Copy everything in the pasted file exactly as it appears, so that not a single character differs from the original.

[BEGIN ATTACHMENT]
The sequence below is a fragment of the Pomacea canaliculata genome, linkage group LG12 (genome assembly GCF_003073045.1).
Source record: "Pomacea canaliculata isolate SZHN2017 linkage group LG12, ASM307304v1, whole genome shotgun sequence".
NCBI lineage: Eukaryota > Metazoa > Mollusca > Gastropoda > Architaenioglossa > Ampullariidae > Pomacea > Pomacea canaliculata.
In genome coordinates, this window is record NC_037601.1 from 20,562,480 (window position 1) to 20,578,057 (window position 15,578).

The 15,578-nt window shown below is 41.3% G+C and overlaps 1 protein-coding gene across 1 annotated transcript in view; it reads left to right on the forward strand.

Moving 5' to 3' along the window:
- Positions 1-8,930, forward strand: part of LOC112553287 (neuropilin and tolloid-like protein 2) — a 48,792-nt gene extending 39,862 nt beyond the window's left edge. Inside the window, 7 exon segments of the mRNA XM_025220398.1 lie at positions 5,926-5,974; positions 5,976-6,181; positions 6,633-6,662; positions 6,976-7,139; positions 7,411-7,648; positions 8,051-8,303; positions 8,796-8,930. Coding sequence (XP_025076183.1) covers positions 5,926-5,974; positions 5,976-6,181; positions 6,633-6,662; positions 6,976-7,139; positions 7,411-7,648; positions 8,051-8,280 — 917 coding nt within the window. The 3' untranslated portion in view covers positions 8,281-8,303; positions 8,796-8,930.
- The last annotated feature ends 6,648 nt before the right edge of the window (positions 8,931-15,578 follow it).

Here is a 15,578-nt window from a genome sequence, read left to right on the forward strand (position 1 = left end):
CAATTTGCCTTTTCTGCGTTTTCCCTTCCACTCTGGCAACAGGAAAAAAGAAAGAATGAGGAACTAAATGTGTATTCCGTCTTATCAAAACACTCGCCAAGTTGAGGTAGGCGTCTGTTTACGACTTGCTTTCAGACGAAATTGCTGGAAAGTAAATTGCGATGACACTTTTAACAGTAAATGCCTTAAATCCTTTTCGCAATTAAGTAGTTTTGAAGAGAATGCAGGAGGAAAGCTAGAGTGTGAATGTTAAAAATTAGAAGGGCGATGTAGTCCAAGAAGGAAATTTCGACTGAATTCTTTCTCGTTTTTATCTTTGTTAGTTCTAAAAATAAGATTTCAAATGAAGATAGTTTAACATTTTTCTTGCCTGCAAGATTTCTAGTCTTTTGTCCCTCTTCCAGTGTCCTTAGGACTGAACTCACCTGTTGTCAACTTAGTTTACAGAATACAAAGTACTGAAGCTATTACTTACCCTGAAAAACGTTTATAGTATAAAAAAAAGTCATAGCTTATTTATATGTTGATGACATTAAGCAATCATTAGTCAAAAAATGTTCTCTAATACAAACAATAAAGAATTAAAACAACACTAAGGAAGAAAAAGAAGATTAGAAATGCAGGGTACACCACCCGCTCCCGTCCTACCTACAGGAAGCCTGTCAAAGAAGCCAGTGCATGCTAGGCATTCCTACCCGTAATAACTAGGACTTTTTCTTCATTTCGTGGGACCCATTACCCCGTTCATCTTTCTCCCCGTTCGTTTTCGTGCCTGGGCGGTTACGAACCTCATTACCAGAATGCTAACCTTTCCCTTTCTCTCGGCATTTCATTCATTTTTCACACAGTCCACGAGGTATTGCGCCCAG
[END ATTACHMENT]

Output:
The sequence below is a fragment of the Pomacea canaliculata genome, linkage group LG12 (genome assembly GCF_003073045.1).
Source record: "Pomacea canaliculata isolate SZHN2017 linkage group LG12, ASM307304v1, whole genome shotgun sequence".
NCBI lineage: Eukaryota > Metazoa > Mollusca > Gastropoda > Architaenioglossa > Ampullariidae > Pomacea > Pomacea canaliculata.
In genome coordinates, this window is record NC_037601.1 from 20,562,480 (window position 1) to 20,578,057 (window position 15,578).

The 15,578-nt window shown below is 41.3% G+C and overlaps 1 protein-coding gene across 1 annotated transcript in view; it reads left to right on the forward strand.

Moving 5' to 3' along the window:
- Positions 1-8,930, forward strand: part of LOC112553287 (neuropilin and tolloid-like protein 2) — a 48,792-nt gene extending 39,862 nt beyond the window's left edge. Inside the window, 7 exon segments of the mRNA XM_025220398.1 lie at positions 5,926-5,974; positions 5,976-6,181; positions 6,633-6,662; positions 6,976-7,139; positions 7,411-7,648; positions 8,051-8,303; positions 8,796-8,930. Coding sequence (XP_025076183.1) covers positions 5,926-5,974; positions 5,976-6,181; positions 6,633-6,662; positions 6,976-7,139; positions 7,411-7,648; positions 8,051-8,280 — 917 coding nt within the window. The 3' untranslated portion in view covers positions 8,281-8,303; positions 8,796-8,930.
- The last annotated feature ends 6,648 nt before the right edge of the window (positions 8,931-15,578 follow it).

Here is a 15,578-nt window from a genome sequence, read left to right on the forward strand (position 1 = left end):
CAATTTGCCTTTTCTGCGTTTTCCCTTCCACTCTGGCAACAGGAAAAAAGAAAGAATGAGGAACTAAATGTGTATTCCGTCTTATCAAAACACTCGCCAAGTTGAGGTAGGCGTCTGTTTACGACTTGCTTTCAGACGAAATTGCTGGAAAGTAAATTGCGATGACACTTTTAACAGTAAATGCCTTAAATCCTTTTCGCAATTAAGTAGTTTTGAAGAGAATGCAGGAGGAAAGCTAGAGTGTGAATGTTAAAAATTAGAAGGGCGATGTAGTCCAAGAAGGAAATTTCGACTGAATTCTTTCTCGTTTTTATCTTTGTTAGTTCTAAAAATAAGATTTCAAATGAAGATAGTTTAACATTTTTCTTGCCTGCAAGATTTCTAGTCTTTTGTCCCTCTTCCAGTGTCCTTAGGACTGAACTCACCTGTTGTCAACTTAGTTTACAGAATACAAAGTACTGAAGCTATTACTTACCCTGAAAAACGTTTATAGTATAAAAAAAAGTCATAGCTTATTTATATGTTGATGACATTAAGCAATCATTAGTCAAAAAATGTTCTCTAATACAAACAATAAAGAATTAAAACAACACTAAGGAAGAAAAAGAAGATTAGAAATGCAGGGTACACCACCCGCTCCCGTCCTACCTACAGGAAGCCTGTCAAAGAAGCCAGTGCATGCTAGGCATTCCTACCCGTAATAACTAGGACTTTTTCTTCATTTCGTGGGACCCATTACCCCGTTCATCTTTCTCCCCGTTCGTTTTCGTGCCTGGGCGGTTACGAACCTCATTACCAGAATGCTAACCTTTCCCTTTCTCTCGGCATTTCATTCATTTTTCACACAGTCCACGAGGTATTGCGCCCAG